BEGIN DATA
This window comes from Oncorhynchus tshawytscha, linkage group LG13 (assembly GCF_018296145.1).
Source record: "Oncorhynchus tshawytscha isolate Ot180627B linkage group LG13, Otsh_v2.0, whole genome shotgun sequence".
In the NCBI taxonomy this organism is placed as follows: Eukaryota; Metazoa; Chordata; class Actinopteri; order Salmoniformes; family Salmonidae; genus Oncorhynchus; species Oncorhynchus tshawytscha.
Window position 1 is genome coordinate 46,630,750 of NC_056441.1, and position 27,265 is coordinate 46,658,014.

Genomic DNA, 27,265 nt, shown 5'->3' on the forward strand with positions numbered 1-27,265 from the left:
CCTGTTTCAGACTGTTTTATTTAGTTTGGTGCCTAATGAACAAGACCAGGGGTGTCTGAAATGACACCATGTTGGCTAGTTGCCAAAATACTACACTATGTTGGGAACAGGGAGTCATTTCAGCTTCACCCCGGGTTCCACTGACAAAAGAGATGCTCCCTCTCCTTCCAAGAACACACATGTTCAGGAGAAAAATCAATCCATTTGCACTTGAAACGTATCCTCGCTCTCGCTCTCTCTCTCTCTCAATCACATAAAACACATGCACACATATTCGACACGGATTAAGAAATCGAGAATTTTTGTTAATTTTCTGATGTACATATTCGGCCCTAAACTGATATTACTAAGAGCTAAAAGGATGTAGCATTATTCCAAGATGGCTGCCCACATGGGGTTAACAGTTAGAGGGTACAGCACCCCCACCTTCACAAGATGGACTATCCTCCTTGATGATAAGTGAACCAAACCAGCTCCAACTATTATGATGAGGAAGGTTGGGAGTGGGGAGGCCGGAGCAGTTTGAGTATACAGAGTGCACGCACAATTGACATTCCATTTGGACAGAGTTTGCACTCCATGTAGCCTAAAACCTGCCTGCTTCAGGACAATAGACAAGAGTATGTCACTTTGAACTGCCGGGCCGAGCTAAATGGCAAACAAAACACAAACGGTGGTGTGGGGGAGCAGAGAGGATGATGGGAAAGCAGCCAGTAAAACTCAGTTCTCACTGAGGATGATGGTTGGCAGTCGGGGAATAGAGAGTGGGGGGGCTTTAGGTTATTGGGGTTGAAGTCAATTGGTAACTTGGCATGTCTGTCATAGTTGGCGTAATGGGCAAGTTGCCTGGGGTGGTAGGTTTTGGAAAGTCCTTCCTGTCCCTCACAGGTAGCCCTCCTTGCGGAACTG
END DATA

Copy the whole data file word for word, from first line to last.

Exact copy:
This window comes from Oncorhynchus tshawytscha, linkage group LG13 (assembly GCF_018296145.1).
Source record: "Oncorhynchus tshawytscha isolate Ot180627B linkage group LG13, Otsh_v2.0, whole genome shotgun sequence".
In the NCBI taxonomy this organism is placed as follows: Eukaryota; Metazoa; Chordata; class Actinopteri; order Salmoniformes; family Salmonidae; genus Oncorhynchus; species Oncorhynchus tshawytscha.
Window position 1 is genome coordinate 46,630,750 of NC_056441.1, and position 27,265 is coordinate 46,658,014.

Genomic DNA, 27,265 nt, shown 5'->3' on the forward strand with positions numbered 1-27,265 from the left:
CCTGTTTCAGACTGTTTTATTTAGTTTGGTGCCTAATGAACAAGACCAGGGGTGTCTGAAATGACACCATGTTGGCTAGTTGCCAAAATACTACACTATGTTGGGAACAGGGAGTCATTTCAGCTTCACCCCGGGTTCCACTGACAAAAGAGATGCTCCCTCTCCTTCCAAGAACACACATGTTCAGGAGAAAAATCAATCCATTTGCACTTGAAACGTATCCTCGCTCTCGCTCTCTCTCTCTCTCAATCACATAAAACACATGCACACATATTCGACACGGATTAAGAAATCGAGAATTTTTGTTAATTTTCTGATGTACATATTCGGCCCTAAACTGATATTACTAAGAGCTAAAAGGATGTAGCATTATTCCAAGATGGCTGCCCACATGGGGTTAACAGTTAGAGGGTACAGCACCCCCACCTTCACAAGATGGACTATCCTCCTTGATGATAAGTGAACCAAACCAGCTCCAACTATTATGATGAGGAAGGTTGGGAGTGGGGAGGCCGGAGCAGTTTGAGTATACAGAGTGCACGCACAATTGACATTCCATTTGGACAGAGTTTGCACTCCATGTAGCCTAAAACCTGCCTGCTTCAGGACAATAGACAAGAGTATGTCACTTTGAACTGCCGGGCCGAGCTAAATGGCAAACAAAACACAAACGGTGGTGTGGGGGAGCAGAGAGGATGATGGGAAAGCAGCCAGTAAAACTCAGTTCTCACTGAGGATGATGGTTGGCAGTCGGGGAATAGAGAGTGGGGGGGCTTTAGGTTATTGGGGTTGAAGTCAATTGGTAACTTGGCATGTCTGTCATAGTTGGCGTAATGGGCAAGTTGCCTGGGGTGGTAGGTTTTGGAAAGTCCTTCCTGTCCCTCACAGGTAGCCCTCCTTGCGGAACTG